This could have been a great issue, but it wasn’t.
After the disappointment of the previous issue, I lot a big part of my excitement for this series, but I decided to push on anyway. There’s no way that I can, when it comes down to it, resist a G.I.Joe comic. I’m too much of a fan for that. So I went ahead and picked up this issue, despite all the reservations. And what happened was that Chuck Dixon pulled a rabbit out of the hat.
This was a really good issue, better even than the first issue, which had already been quite a decent one. The script really heads north for this one. There is lots of action, lots of suspense, and lots of drama. And we get some great plot progression as well on all counts, which I really appreciated. It seems that despite all the hiccups, Chuck is finally hitting his stride with this plotline and with the setup for this entire team and the characters here-in. Its all a continuation of his previous series, so that should be as expected, but he still manages to leave an impression. He does with this issue that wasn’t the case with the previous one: this was a memorable issue.
Specifically, I really liked the setup of the entire conflict between Baroness and Serpentor’s Coil forces. And into that volatile mix are the G.I.Joes under Scarlet. So there is a three-way conflict brewing here, and while the ending of this issue really isn’t that much of a cliffhanger, its still a great place to end the issue. Its natural and it fits.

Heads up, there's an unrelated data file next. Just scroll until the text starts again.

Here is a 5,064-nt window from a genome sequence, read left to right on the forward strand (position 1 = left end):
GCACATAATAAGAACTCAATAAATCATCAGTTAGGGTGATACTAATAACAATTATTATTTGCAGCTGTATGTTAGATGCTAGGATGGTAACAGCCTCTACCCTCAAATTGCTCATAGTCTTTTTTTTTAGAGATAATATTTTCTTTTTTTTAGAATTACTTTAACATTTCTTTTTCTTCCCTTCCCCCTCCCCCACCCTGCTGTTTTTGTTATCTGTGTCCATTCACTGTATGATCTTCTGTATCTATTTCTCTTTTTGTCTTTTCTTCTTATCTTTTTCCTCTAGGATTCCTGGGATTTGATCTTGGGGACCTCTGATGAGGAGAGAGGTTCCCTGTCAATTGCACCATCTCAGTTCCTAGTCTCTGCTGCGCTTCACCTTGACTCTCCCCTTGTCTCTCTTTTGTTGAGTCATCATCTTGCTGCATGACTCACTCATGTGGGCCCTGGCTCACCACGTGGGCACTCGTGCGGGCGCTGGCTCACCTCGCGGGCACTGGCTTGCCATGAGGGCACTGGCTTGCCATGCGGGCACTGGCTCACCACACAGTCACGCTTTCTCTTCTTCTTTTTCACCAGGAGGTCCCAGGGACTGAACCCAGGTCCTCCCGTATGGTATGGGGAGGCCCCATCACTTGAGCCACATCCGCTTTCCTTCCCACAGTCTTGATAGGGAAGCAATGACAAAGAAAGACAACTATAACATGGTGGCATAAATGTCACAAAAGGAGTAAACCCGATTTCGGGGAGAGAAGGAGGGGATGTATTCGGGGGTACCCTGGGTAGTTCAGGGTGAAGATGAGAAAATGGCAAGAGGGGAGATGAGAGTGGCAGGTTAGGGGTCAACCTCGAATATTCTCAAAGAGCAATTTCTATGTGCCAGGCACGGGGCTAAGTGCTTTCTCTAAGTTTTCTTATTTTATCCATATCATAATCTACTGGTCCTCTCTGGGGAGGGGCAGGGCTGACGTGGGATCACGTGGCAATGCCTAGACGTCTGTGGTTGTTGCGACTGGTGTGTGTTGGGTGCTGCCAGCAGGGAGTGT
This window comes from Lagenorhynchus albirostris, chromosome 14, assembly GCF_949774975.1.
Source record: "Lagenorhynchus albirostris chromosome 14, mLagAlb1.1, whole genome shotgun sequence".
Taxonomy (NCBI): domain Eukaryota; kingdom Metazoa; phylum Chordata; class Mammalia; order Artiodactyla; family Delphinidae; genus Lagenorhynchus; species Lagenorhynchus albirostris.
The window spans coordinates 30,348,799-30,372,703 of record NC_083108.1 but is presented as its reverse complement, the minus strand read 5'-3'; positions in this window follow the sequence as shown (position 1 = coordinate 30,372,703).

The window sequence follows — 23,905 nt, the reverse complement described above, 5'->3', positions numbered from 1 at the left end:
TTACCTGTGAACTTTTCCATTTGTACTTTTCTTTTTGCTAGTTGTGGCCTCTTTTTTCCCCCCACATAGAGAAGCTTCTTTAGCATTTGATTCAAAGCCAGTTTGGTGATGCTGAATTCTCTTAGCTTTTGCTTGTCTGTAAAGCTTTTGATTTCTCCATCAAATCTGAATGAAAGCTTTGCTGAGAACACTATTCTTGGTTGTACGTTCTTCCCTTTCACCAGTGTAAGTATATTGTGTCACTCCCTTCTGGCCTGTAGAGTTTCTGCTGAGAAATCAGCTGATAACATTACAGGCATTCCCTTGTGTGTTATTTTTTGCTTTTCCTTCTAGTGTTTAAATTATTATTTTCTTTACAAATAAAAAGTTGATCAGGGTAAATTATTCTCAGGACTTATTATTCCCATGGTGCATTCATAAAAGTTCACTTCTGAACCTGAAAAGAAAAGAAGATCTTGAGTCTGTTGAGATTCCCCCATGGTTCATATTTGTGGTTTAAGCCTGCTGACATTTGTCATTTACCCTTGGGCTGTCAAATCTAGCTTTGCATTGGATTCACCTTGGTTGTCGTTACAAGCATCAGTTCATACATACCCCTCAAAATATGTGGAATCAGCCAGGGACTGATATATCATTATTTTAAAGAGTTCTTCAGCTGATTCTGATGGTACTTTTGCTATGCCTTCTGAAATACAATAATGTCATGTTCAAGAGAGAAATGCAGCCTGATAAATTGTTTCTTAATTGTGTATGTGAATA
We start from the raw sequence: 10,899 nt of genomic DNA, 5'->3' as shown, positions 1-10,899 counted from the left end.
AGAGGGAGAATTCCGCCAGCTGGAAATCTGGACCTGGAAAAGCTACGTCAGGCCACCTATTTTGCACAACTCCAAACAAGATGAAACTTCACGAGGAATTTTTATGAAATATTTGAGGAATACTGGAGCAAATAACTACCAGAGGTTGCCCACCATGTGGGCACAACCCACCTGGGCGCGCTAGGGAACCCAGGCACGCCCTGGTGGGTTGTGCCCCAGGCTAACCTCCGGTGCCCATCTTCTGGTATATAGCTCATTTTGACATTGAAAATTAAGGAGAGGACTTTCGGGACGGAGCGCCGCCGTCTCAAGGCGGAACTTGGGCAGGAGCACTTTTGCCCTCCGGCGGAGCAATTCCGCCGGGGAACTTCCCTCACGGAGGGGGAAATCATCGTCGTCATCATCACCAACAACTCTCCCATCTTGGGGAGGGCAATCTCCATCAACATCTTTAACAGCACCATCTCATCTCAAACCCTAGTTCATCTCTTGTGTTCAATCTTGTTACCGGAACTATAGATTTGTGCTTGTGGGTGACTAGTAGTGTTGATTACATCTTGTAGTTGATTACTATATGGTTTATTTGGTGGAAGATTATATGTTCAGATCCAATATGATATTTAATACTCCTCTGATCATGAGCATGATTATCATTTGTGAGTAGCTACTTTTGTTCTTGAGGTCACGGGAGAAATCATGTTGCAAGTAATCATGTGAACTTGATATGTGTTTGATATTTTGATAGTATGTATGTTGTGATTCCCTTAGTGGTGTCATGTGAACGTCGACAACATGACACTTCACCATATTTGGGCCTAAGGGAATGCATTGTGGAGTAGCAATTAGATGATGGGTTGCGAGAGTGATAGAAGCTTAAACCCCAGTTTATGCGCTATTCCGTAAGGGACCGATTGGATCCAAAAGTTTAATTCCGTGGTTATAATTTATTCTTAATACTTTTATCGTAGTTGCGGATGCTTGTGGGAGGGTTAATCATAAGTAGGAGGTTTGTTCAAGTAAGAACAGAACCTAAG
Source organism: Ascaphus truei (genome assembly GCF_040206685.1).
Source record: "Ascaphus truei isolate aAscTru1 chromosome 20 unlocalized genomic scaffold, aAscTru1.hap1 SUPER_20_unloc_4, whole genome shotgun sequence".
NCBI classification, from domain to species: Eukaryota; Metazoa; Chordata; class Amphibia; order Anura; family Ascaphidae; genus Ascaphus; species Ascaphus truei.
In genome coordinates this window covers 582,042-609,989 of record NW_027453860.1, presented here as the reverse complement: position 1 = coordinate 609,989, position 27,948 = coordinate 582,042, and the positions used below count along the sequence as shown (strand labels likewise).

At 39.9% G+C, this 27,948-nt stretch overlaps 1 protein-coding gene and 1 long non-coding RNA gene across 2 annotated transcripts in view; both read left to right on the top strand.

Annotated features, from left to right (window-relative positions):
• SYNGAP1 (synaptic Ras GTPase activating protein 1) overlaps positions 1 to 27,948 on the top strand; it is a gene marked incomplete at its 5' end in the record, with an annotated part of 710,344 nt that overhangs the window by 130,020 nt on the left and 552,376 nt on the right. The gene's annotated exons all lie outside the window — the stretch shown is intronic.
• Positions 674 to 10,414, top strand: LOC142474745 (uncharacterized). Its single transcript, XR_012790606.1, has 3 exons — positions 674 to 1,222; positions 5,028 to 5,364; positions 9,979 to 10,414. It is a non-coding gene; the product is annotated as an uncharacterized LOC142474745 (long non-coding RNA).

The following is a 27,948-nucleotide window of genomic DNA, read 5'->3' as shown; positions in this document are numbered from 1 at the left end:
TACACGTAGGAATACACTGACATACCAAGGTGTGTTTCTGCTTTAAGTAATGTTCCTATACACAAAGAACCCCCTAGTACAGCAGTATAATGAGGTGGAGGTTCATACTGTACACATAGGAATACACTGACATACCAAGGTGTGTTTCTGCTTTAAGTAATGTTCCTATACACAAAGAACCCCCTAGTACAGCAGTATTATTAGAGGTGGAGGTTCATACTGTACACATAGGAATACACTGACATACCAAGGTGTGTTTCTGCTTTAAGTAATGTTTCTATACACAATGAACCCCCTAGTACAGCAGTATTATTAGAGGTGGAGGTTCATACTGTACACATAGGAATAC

One thing that I think could be improved upon is the interpersonal dynamic between the Joes. I’m not really seeing any kind of familiarity between the characters, aside from Scarlett and Mainframe being a couple now. There’s no friendly banter, no smack-talk, nothing that gets across the fact that this is a team where everybody is in tune with each other. That’s the biggest flaw of the series so far and I’m hoping it is improved upon.
As for the art, same complaints as before. I’m just not getting the feel for the story at all because Gulacy’s pencils keep throwing me off. I’m not enjoying his art as much as I want to be.
Posted on September 24, 2013, in 2013 Reading Challenge, 2013 Writing Challenge, Challenges, Comics Reviews, Review Central and tagged 2013 Reading Challenge, 2013 Writing Challenge, Aburtov & Grafikslava, Challenges, Chuck Dixon, Cobra, Cobra Commander, Comics, Comics Reviews, G.I.Joe, IDW Publishing, Mainframe, Paul Gulacy, Review, Review Central, Scarlett, Serpentor, Shawn Lee. Bookmark the permalink. 3 Comments.